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Figure 3: Application of fractionation profiling to S2 cells reveals the composition of Drosophila CCVs. (A) Drosophila S2 lysates were subfractionated as in Figure 1A. Gel electrophoresis (Coomassie stain) reveals that all subfractions have different compositions. The probable clathrin heavy chain band is indicated (arrow). (B) Western blotting of fractions shown in A confirms that CHC and the associated adaptor AP-1 have similar profiles, which are distinct from the nonclathrin adaptor AP-3. (C) Proteomic analysis of S2 fractions from two independent profiling experiments identified 1799 proteins with complete profiles. PCA of the profiles reveals clustering of subunits of known protein complexes, including AP-1, AP-2, AP-3, the anaphase-promoting complex (APC), the T-complex (CCT), clathrin heavy and light chains (Cla), the Exocyst (Exo), the mitochondrial ribosome (mRP), the proteasome core (PS20) and regulatory particle (PS19), signalosome (Sig), and the V-ATPase (vATP0, integral membrane subcomplex; vATP1, peripheral subcomplex). Of importance, proteins whose mammalian homologues are known CCV proteins cluster in the vicinity of clathrin (marked in red, CCV). Fractionation profiling successfully reveals the composition of the Drosophila CCV proteome. (x-, y-axes = first and second principal components; cumulative R2 = 0.917). To illustrate that even a single fractionation profiling experiment is sufficient to produce meaningful clustering, this plot shows PCA of the first triplet only (i.e., three data points). Joined PCA of both triplets (all six data points) results in a very similar plot. (D) Four candidate Drosophila CCV coat components predicted by fractionation profiling were C-terminally tagged and transiently expressed in S2 cells. Proteins were visualized by immunofluorescence microscopy. All four proteins colocalize with established markers of clathrin-coated vesicles, confirming their association with CCVs in S2 cells. LqfR, SCYL2, and SMAP2 colocalize tightly with AP-1, a marker of TGN/endosomal CCVs. SES1/2 localizes to plasma membrane clathrin-coated pits. Because clathrin light chain (CLC) marks both endocytic and intracellular clathrin-coated structure, it shows only partial colocalization with SES1/2. Some areas of colocalization are indicated (white arrowheads). Scale bar, 10 μm.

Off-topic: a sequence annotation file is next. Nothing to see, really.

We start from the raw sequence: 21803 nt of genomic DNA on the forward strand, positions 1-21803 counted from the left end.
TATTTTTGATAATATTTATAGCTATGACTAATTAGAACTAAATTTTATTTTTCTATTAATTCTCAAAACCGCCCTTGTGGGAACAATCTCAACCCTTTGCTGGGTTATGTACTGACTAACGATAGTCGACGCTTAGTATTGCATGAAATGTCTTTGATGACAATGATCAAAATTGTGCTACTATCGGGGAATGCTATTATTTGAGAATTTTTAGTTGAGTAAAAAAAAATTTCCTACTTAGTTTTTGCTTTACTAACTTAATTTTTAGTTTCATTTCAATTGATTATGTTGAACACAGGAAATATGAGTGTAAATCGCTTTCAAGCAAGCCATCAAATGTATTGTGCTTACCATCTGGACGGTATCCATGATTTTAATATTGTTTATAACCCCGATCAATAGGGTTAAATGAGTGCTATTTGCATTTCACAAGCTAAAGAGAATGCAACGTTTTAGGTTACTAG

Mentions: Although Drosophila is a widely used model organism, the composition of its CCVs remains poorly characterized. To test whether fractionation profiling is transferable to other cell systems, we chose to investigate Drosophila S2 cells. We applied fractionation profiling without further optimization (Figure 3A). Clathrin and associated proteins had profiles similar to those in HeLa cells (Figure 3B). For proteomic analysis, we prepared a reference and three subfractions from SILAC-labeled S2 cells, repeated the preparation with reversed labeling, and analyzed the six sample pairs by mass spectrometry. In total, we identified >3000 proteins, of which 1799 were quantified across all six samples. PCA shows that subunits of known protein complexes form clusters, as expected (Figure 3C). Known fly CCV proteins, including clathrin, AP-1, and AP-2, formed a distinct cluster in the periphery of the plot. We then constructed a Predictor for the S2 profiling data (Supplemental Table S3). A search against Drosophila clathrin heavy chain revealed a list of 29 candidate CCV proteins predicted with the highest level of confidence (Table 1). Remarkably, the human homologues of 27 of these are known CCV proteins; most of these proteins have not been characterized in Drosophila. An extended search with lower stringency revealed up to 50 candidate CCV proteins (Supplemental Table S4). To validate some of our predictions, we tagged four candidate coat proteins (Figure 3D). All four showed extensive colocalization with established markers of CCVs. In sum, fractionation profiling was successfully implemented to characterize CCVs from S2 cells. Given the evolutionary distance between humans and Drosophila, it is highly likely that the approach will be applicable to a wide variety of cell types.